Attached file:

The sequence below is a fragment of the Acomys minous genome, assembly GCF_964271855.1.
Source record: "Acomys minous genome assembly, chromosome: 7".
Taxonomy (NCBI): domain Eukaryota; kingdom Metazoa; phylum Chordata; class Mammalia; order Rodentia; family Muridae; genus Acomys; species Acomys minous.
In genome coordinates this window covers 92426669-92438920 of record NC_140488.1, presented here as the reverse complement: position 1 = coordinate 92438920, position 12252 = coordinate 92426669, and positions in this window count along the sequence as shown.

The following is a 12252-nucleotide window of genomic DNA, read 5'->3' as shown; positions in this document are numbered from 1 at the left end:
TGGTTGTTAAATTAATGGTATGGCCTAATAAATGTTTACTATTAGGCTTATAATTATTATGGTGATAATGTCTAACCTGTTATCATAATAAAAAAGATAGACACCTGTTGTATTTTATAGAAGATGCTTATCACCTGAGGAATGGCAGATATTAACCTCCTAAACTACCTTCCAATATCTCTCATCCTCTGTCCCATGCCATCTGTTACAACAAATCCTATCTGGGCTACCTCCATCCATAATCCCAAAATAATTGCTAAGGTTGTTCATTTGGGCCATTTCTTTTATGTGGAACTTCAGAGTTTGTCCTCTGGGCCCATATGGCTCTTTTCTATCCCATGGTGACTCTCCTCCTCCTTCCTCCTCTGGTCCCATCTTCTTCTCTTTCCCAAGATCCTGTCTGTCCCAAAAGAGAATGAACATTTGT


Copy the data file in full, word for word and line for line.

The sequence below is a fragment of the Acomys minous genome, assembly GCF_964271855.1.
Source record: "Acomys minous genome assembly, chromosome: 7".
Taxonomy (NCBI): domain Eukaryota; kingdom Metazoa; phylum Chordata; class Mammalia; order Rodentia; family Muridae; genus Acomys; species Acomys minous.
In genome coordinates this window covers 92426669-92438920 of record NC_140488.1, presented here as the reverse complement: position 1 = coordinate 92438920, position 12252 = coordinate 92426669, and positions in this window count along the sequence as shown.

The following is a 12252-nucleotide window of genomic DNA, read 5'->3' as shown; positions in this document are numbered from 1 at the left end:
TGGTTGTTAAATTAATGGTATGGCCTAATAAATGTTTACTATTAGGCTTATAATTATTATGGTGATAATGTCTAACCTGTTATCATAATAAAAAAGATAGACACCTGTTGTATTTTATAGAAGATGCTTATCACCTGAGGAATGGCAGATATTAACCTCCTAAACTACCTTCCAATATCTCTCATCCTCTGTCCCATGCCATCTGTTACAACAAATCCTATCTGGGCTACCTCCATCCATAATCCCAAAATAATTGCTAAGGTTGTTCATTTGGGCCATTTCTTTTATGTGGAACTTCAGAGTTTGTCCTCTGGGCCCATATGGCTCTTTTCTATCCCATGGTGACTCTCCTCCTCCTTCCTCCTCTGGTCCCATCTTCTTCTCTTTCCCAAGATCCTGTCTGTCCCAAAAGAGAATGAACATTTGT